Econometrics and Marketing Research

19 September
Authors Kevin Gray

Marketing research draws most of its methodologies from other disciplines, econometrics is only one, but an important one.

5 min read
5 min read
Econometrics

In the words of Investopedia, "Econometrics is the quantitative application of statistical and mathematical models using data to develop theories or test existing hypotheses in economics and to forecast future trends from historical data. It subjects real-world data to statistical trials and then compares and contrasts the results against the theory or theories being tested." 

Many econometricians work extensively with time-series data, which cover multiple points in time, not a single period as is the case with cross-sectional data. This specialization within econometrics is a crucial part of what has been dubbed macroeconometrics. Some time-series analysis methods used in macroeconometrics are employed in marketing research, for instance, in marketing mix modeling.  

The basic purposes of mix modeling, put simply, are to gauge how much marketing bang we’re getting for our marketing buck and to inform marketing planning. Mix models are also employed to forecast sales and market share under alternative marketing scenarios. These forecasts can be used to choose a marketing plan from several alternatives.  

Long and short term effects

Recently there has been much discussion regarding the long- and short-term effects of marketing, advertising in particular. Long- and short-term effects of government and corporate decisions are areas of interest in macroeconomics and some methodologies employed by economists have been adapted to mix modeling.  

Economic data are often utilized in mix modeling as well, inflation and GDP data for instance. One caveat is that many government statistics are published infrequently and often revised. Another is that it can be hard to decide which data to use, and whether the data should be local, national, regional, global or some geographic combination. This is a concern in any kind of research, not just mix modeling. 

Marketing researchers can use time-series analysis in other ways, for example with brand and customer satisfaction tracking. Some social media and customer correspondence data also lend themselves well to time-series analysis of various types.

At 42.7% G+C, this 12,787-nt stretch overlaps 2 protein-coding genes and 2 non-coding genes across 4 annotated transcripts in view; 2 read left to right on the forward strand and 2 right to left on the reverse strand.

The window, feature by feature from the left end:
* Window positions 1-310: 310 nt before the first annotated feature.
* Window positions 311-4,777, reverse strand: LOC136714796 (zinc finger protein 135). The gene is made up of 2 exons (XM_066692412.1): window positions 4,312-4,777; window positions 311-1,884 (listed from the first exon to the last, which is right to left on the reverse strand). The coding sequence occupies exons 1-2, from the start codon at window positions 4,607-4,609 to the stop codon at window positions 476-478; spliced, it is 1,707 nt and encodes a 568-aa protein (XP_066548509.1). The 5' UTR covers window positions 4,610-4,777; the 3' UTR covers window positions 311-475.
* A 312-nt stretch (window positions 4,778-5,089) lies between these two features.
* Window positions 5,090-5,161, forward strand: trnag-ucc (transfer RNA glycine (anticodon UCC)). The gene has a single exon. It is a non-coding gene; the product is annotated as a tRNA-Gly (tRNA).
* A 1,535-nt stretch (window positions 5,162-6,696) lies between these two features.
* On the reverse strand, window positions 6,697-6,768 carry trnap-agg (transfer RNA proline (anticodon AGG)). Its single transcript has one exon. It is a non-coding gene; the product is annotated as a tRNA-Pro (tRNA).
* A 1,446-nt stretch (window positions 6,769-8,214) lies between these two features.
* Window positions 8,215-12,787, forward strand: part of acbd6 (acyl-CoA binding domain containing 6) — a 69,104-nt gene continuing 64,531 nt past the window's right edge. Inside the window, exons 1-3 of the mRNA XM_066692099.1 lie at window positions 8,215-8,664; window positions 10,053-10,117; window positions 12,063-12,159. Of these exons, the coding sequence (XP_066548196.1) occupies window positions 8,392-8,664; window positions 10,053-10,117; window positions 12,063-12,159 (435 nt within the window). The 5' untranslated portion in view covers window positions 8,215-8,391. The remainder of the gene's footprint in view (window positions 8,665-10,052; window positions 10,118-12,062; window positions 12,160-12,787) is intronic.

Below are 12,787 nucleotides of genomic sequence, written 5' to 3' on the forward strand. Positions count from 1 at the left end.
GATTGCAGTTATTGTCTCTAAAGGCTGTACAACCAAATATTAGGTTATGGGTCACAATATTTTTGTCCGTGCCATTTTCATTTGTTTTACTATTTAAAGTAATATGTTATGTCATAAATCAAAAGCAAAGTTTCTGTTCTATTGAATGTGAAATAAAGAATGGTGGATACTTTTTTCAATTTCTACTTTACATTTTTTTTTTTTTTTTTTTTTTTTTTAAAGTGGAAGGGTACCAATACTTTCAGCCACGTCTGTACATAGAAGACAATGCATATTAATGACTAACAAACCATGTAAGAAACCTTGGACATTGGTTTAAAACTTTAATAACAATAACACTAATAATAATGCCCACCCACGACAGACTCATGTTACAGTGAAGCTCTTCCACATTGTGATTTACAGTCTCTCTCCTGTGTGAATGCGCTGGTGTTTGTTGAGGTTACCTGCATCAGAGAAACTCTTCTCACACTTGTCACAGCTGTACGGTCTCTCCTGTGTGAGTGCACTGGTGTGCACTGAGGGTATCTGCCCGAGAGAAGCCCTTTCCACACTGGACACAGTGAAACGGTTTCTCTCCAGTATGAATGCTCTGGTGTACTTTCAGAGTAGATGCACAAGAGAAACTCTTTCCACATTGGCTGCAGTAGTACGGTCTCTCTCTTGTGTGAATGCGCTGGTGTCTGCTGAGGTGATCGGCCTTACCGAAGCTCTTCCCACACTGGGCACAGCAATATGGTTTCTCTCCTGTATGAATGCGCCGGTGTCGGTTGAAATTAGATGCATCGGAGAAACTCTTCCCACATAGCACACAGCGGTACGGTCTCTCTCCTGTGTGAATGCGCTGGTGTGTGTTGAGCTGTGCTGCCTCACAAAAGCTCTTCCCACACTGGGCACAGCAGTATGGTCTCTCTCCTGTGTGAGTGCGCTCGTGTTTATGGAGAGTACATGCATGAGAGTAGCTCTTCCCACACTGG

Many methods for analyzing time-series data and forecasting future periods have been developed over the years. Exponential smoothing, ARIMA, regression with ARMA errors, VAR/VECM, GARCH, and state-space models are a few of the ones used in macroeconometrics and other fields. Deep learning and other machine learning techniques are also employed in time-series analysis, which is a vast subject covering multiple disciplines, not just econometrics. 

We can also make use of methods designed for longitudinal data with a small number of periods, 6-8 for example. Consumers are occasionally interviewed more than once over a time frame, which could span just a few weeks or cover a longer period. These methods are distinct from time-series analysis, which typically requires at least 25-50 points in time. Sometimes there are thousands or even hundreds of thousands of time points in time-series analysis.

Spatial analytics and spatio-temporal models utilized in econometrics and other fields are also used in marketing research, in store placement research, for instance. 

Microeconometrics

There is also what is sometimes called microeconometrics, which is possibly closer to what most marketing researchers would associate with statistics in general. Many marketing researchers have been conducting microeconometrics throughout much of their careers without calling it such. 

Microeconometricians typically analyze data pertaining to corporations, households and individual consumers. Data may be cross-sectional or cover two or more periods in time. As with macroeconometrics, data are usually observational, though randomized experiments are also utilized. Microeconometrics makes heavy use of surveys.  

ANOVA, linear and logistic regression, principal components and factor analysis, discrete choice modeling, cluster analysis and random forests are some popular techniques. There are specialized methods, in addition, that may be unfamiliar to most marketing researchers. Arellano-Bond estimation is one example. 

I have listed many learning resources on cannongray.com/methods under Time Series Analysis and Marketing ROI and several other places. Mostly Harmless Econometrics (Angrist and Pischke), Introduction to Econometrics (Watson and Stock) or Introductory Econometrics (Wooldridge) are possibly the best places to start if you’re new to the field. Some coursework in statistics is assumed by these books, though it needn’t be extensive. 

As with any kind of research, clear objectives will go a long way! While data mining approaches can be useful in developing hypotheses they can also get us in trouble, as explained in Stuff Happens. Understanding our data and, to the extent possible, making sure they’re clean are other important fundamentals. 

How to communicate our results, like any research, depends very much on our audience and their expectations. My general preference is to concentrate on the key findings and implications to decision-makers and to avoid technical discussions as much as possible. These discursions can chew up precious time and distract our audience and readers from what is most important to them. 

Marketing research draws most of its methodologies from other disciplines. Econometrics is only one, but an important one.

Kevin Gray
President at Cannon Gray